A complex literary crime novel, based in 19th century France and revolving around the life, death and relationships of controversial poet Charles Baudelaire.
Description: It is 1870 and the Franco-Prussian war is not going well for France – the Prussians are advancing on Paris while many of the French population are close to starving. The aristocracy behaves as if nothing is wrong and seems oblivious to the plight of the working classes; the French capital becomes a hotbed of discontent. Against this backdrop, a man is murdered in a brothel and Commissioner Lefèvre is called in to investigate. Lefèvre, who has a colorful past including a bloody stint in the French army, is himself no stranger to the Parisian brothels.
The Commissioner, who is a lover of poetry, finds on the body a handwritten verse from a poem by Charles Baudelaire which appears to have been written by the poet himself, though Baudelaire has been dead for some time now. Lefèvre and his right-hand man, Inspector Bouveroux, are soon embroiled in a series of grisly murders that all seem to point to the dead poet or to someone who must have been very close to him. As Paris is drawn ever closer to anarchy and chaos and the two policemen seek clues in the darkest corners of the capital, they find themselves in grave danger.
John’s thoughts: This is a clever story with an unusual plot and a cast of complex and well-developed characters. It keeps you guessing right up to the last page and in truth it still had me scratching my head long after I’d read the last page. A simple and easy read it is not.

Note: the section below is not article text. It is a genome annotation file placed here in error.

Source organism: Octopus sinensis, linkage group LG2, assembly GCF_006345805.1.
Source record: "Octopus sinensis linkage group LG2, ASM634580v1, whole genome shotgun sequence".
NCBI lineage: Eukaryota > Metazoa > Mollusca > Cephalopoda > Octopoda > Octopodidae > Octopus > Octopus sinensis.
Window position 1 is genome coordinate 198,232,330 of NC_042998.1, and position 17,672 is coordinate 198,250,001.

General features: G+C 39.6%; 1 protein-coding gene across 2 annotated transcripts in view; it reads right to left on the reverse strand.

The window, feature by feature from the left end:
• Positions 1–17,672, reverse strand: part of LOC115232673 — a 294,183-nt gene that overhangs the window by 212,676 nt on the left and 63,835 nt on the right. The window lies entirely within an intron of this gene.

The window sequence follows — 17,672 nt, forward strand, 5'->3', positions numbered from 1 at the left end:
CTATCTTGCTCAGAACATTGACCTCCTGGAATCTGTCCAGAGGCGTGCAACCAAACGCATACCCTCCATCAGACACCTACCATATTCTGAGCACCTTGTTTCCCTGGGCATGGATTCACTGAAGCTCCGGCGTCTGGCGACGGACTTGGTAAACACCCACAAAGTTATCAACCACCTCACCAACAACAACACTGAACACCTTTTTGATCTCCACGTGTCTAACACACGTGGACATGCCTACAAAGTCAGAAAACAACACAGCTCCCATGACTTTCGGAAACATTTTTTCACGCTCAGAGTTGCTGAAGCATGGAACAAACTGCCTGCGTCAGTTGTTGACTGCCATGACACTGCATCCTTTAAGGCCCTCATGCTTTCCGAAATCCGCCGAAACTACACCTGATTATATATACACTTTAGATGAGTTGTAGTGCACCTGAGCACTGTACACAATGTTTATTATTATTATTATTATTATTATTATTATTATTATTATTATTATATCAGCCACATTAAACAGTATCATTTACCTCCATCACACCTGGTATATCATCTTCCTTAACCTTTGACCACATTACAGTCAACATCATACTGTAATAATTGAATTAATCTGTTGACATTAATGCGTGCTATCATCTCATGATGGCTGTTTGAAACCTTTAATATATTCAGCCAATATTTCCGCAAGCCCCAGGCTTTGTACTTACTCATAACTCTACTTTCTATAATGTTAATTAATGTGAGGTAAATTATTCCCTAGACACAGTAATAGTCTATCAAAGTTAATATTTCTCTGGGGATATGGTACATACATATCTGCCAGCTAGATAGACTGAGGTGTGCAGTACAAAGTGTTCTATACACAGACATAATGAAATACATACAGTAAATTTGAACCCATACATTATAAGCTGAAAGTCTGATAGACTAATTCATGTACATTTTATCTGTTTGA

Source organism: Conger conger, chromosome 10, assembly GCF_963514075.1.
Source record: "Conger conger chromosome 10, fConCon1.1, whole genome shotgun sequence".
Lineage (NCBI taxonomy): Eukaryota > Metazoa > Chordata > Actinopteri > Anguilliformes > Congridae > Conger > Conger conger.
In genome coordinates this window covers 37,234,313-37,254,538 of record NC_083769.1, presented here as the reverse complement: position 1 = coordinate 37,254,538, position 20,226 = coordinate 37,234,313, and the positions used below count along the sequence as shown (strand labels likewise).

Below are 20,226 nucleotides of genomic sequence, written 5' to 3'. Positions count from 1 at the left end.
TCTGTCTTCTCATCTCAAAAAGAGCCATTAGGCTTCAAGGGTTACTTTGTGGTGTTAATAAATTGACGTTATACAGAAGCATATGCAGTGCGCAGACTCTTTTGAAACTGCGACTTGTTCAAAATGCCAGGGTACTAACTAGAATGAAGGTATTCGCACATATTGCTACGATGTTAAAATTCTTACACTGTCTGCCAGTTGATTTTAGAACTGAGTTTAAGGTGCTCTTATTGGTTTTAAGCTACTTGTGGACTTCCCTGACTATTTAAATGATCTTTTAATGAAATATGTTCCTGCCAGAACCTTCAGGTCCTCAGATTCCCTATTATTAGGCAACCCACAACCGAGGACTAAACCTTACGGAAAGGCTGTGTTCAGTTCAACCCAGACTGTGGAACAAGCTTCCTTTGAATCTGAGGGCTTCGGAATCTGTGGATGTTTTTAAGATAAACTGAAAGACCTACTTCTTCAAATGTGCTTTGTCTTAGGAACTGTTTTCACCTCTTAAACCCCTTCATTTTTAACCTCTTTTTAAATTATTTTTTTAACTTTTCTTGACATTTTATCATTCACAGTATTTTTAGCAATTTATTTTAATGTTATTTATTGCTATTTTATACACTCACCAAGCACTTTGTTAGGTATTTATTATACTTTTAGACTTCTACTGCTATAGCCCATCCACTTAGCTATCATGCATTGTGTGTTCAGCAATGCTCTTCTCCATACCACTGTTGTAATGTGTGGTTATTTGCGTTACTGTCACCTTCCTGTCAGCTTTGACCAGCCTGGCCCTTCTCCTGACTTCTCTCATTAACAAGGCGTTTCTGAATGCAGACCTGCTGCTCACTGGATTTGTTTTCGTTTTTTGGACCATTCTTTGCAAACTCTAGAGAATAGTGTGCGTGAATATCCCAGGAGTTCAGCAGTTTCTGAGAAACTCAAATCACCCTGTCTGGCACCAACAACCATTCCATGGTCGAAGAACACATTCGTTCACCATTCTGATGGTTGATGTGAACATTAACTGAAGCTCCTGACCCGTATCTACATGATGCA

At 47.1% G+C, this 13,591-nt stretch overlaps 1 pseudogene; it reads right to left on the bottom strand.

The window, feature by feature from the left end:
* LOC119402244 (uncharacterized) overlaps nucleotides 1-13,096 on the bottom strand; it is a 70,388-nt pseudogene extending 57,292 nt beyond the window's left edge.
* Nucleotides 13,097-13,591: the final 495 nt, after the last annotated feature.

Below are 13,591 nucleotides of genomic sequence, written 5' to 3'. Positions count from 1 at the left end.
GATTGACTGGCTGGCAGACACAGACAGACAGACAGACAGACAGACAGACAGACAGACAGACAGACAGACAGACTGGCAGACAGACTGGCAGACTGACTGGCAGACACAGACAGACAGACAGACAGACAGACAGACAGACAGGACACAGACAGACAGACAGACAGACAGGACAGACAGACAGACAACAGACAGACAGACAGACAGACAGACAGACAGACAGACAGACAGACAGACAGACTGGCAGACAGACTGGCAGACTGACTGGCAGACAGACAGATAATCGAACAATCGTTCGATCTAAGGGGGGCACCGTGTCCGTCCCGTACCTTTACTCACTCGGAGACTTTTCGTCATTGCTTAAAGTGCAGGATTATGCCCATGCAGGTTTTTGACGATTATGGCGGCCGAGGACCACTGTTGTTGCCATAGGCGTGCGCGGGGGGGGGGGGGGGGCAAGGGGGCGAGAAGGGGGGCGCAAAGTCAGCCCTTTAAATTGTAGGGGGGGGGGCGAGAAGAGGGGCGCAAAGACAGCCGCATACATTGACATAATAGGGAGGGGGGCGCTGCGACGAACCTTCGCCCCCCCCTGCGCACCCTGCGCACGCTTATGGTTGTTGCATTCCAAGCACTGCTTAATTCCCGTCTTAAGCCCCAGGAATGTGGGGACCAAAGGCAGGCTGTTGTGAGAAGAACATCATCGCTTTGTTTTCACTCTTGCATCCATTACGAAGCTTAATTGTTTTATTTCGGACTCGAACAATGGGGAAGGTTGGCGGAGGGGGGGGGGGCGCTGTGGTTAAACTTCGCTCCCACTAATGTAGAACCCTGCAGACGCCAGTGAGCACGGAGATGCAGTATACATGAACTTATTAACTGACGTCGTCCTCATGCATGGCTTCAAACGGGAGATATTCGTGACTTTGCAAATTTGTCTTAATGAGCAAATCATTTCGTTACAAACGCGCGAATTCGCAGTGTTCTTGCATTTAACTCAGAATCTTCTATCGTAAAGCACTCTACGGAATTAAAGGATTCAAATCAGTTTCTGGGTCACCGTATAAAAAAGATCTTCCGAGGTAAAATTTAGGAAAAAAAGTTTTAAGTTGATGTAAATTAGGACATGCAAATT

In reading the book I learnt quite a bit about 19th century French history and also about French literature of that period – the former interested me a lot, the latter not so much. This is a reflection on me rather than the novel, as poetry and most of the associated literary circles leave me rather cold. Consequently I did find the first half of the novel slightly heavy going and had difficulty reading more than 20 pages at a time, but once I got beyond that things went much more smoothly and overall I did enjoy the read.
Putting the historical and literary connections to one side, this is actually a smart and extremely dark crime novel. You get to visit the underbelly of society and meet some gloriously twisted characters. This is not a simple whodunit.
If you like dark historical crime novels with a literary twist then you will love this book - I am sure that many reviewers will rave over it. It didn’t quite hit the mark for me personally but I’d still rate it 3.5 stars. And I do find that my mind keeps wandering back to the story which says a lot for it (the book that is, not my mind!) (less)
A South American fable about a thief who learns the true meaning of life by searching for a gold coin. A picture book with great colorful illustration...moreA South American fable about a thief who learns the true meaning of life by searching for a gold coin. A picture book with great colorful illustrations, and translated from Spanish.
The book would be good for beginning, and transitional readers.
This book was read for a college reading/teaching project for children years ago.(less)
A translated Italian crime fiction novel, that’s another thrilling read for the fans of this popular and e...moreOriginal review posted at Layers of Thought.
A translated Italian crime fiction novel, that’s another thrilling read for the fans of this popular and emerging genre. A very dark psychological read, with a paranormal element, which is not for the faint of heart, or stomach.